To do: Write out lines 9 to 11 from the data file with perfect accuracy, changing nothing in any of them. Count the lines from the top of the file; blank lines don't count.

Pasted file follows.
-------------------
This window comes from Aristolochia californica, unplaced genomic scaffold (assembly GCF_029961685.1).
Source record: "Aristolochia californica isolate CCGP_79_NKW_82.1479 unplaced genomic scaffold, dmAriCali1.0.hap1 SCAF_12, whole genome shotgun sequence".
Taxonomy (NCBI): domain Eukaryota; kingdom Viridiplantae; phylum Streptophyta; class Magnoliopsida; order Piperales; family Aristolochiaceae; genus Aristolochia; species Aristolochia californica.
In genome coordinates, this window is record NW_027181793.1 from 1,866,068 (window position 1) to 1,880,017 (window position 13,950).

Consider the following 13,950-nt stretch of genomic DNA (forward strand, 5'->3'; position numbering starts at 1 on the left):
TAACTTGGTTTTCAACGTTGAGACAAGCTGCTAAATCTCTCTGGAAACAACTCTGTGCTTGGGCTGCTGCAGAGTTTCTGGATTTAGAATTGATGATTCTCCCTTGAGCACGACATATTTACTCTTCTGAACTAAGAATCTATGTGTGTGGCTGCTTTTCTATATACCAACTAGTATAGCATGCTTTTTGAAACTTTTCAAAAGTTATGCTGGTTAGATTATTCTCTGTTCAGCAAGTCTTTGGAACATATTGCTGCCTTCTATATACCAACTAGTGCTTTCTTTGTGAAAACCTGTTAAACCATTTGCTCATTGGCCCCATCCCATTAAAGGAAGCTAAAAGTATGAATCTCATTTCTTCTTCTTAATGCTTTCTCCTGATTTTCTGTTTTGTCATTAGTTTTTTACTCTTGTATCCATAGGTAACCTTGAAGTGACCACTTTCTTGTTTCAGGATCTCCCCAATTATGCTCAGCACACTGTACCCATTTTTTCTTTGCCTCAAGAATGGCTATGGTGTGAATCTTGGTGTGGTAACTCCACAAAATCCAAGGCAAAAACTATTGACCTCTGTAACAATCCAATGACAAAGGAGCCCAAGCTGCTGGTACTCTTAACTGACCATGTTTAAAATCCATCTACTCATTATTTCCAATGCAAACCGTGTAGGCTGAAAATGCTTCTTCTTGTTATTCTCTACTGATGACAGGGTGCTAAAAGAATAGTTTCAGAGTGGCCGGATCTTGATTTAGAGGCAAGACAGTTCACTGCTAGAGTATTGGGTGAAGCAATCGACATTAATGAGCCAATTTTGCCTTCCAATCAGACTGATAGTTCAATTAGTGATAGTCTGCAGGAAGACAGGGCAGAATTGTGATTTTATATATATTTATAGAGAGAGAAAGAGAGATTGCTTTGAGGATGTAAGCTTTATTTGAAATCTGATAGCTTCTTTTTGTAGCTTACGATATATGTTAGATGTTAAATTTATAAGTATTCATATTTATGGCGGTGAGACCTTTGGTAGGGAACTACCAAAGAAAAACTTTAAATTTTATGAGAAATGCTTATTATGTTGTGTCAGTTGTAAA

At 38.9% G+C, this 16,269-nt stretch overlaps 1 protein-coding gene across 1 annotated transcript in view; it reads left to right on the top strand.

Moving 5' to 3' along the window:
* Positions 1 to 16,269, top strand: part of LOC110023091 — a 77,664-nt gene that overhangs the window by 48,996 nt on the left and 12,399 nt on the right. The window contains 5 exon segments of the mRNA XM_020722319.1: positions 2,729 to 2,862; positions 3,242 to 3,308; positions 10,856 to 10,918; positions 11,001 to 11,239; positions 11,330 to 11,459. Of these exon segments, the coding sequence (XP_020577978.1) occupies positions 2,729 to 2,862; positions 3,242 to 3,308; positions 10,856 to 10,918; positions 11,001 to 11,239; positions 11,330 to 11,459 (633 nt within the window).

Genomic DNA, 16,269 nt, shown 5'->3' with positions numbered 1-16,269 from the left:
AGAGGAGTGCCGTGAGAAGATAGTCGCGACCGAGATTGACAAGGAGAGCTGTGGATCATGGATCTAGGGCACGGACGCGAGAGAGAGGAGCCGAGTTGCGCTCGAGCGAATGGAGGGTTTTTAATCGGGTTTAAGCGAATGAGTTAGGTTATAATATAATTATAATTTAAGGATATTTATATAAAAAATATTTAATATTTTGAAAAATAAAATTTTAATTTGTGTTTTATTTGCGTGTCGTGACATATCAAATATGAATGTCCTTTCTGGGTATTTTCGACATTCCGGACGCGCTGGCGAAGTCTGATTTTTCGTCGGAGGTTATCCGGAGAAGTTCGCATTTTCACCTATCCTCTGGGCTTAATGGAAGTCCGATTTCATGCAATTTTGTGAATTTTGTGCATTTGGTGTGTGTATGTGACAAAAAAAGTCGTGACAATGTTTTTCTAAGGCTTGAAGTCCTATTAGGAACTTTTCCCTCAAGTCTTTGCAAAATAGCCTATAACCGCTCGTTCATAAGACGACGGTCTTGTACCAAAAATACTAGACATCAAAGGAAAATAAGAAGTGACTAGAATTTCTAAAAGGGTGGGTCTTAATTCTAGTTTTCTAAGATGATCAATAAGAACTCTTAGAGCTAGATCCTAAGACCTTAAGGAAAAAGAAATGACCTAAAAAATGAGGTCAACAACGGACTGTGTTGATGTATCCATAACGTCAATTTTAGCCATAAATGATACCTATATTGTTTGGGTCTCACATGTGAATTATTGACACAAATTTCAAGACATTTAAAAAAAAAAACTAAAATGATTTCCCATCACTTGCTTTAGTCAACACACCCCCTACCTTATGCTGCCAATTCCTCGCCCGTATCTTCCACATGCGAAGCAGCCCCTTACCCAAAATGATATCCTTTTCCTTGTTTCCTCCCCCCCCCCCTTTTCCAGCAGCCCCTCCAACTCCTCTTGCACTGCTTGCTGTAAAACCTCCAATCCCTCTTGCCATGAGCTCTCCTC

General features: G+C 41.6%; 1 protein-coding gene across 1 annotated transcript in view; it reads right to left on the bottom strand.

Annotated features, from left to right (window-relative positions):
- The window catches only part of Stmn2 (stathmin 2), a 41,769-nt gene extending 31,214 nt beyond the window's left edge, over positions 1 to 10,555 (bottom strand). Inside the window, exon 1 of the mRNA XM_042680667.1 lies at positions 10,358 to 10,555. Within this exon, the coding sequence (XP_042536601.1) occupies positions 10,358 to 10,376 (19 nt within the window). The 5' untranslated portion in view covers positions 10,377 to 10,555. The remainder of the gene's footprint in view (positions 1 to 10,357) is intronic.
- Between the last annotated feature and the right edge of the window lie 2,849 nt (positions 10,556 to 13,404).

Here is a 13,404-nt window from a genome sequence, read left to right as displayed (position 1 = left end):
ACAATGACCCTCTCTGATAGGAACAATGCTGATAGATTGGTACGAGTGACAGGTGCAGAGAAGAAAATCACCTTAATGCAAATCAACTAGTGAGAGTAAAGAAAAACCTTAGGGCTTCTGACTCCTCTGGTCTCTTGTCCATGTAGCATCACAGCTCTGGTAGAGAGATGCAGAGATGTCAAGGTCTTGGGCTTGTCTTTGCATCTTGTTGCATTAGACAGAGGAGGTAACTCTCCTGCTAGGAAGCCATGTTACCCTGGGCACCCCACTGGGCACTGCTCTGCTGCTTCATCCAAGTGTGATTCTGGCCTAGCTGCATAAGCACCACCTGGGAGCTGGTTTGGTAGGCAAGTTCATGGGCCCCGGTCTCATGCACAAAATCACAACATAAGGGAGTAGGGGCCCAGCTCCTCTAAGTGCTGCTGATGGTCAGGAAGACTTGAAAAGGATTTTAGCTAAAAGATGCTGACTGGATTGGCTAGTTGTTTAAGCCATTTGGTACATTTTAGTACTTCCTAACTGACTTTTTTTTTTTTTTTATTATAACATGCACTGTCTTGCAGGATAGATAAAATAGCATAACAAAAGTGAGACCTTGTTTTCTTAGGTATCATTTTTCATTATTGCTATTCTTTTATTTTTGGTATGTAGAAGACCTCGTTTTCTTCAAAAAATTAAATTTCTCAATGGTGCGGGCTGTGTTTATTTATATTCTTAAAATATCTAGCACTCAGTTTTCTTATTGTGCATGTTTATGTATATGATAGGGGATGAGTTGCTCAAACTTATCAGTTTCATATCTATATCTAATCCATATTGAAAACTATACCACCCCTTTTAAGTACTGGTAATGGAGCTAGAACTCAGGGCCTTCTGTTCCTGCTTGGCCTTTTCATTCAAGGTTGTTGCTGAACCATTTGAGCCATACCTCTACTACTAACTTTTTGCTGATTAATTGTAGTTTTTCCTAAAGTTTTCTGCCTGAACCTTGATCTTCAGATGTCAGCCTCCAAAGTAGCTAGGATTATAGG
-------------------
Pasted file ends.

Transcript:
* Positions 1 to 16,269, top strand: part of LOC110023091 — a 77,664-nt gene that overhangs the window by 48,996 nt on the left and 12,399 nt on the right. The window contains 5 exon segments of the mRNA XM_020722319.1: positions 2,729 to 2,862; positions 3,242 to 3,308; positions 10,856 to 10,918; positions 11,001 to 11,239; positions 11,330 to 11,459. Of these exon segments, the coding sequence (XP_020577978.1) occupies positions 2,729 to 2,862; positions 3,242 to 3,308; positions 10,856 to 10,918; positions 11,001 to 11,239; positions 11,330 to 11,459 (633 nt within the window).

Genomic DNA, 16,269 nt, shown 5'->3' with positions numbered 1-16,269 from the left:
AGAGGAGTGCCGTGAGAAGATAGTCGCGACCGAGATTGACAAGGAGAGCTGTGGATCATGGATCTAGGGCACGGACGCGAGAGAGAGGAGCCGAGTTGCGCTCGAGCGAATGGAGGGTTTTTAATCGGGTTTAAGCGAATGAGTTAGGTTATAATATAATTATAATTTAAGGATATTTATATAAAAAATATTTAATATTTTGAAAAATAAAATTTTAATTTGTGTTTTATTTGCGTGTCGTGACATATCAAATATGAATGTCCTTTCTGGGTATTTTCGACATTCCGGACGCGCTGGCGAAGTCTGATTTTTCGTCGGAGGTTATCCGGAGAAGTTCGCATTTTCACCTATCCTCTGGGCTTAATGGAAGTCCGATTTCATGCAATTTTGTGAATTTTGTGCATTTGGTGTGTGTATGTGACAAAAAAAGTCGTGACAATGTTTTTCTAAGGCTTGAAGTCCTATTAGGAACTTTTCCCTCAAGTCTTTGCAAAATAGCCTATAACCGCTCGTTCATAAGACGACGGTCTTGTACCAAAAATACTAGACATCAAAGGAAAATAAGAAGTGACTAGAATTTCTAAAAGGGTGGGTCTTAATTCTAGTTTTCTAAGATGATCAATAAGAACTCTTAGAGCTAGATCCTAAGACCTTAAGGAAAAAGAAATGACCTAAAAAATGAGGTCAACAACGGACTGTGTTGATGTATCCATAACGTCAATTTTAGCCATAAATGATACCTATATTGTTTGGGTCTCACATGTGAATTATTGACACAAATTTCAAGACATTTAAAAAAAAAAACTAAAATGATTTCCCATCACTTGCTTTAGTCAACACACCCCCTACCTTATGCTGCCAATTCCTCGCCCGTATCTTCCACATGCGAAGCAGCCCCTTACCCAAAATGATATCCTTTTCCTTGTTTCCTCCCCCCCCCCCTTTTCCAGCAGCCCCTCCAACTCCTCTTGCACTGCTTGCTGTAAAACCTCCAATCCCTCTTGCCATGAGCTCTCCTC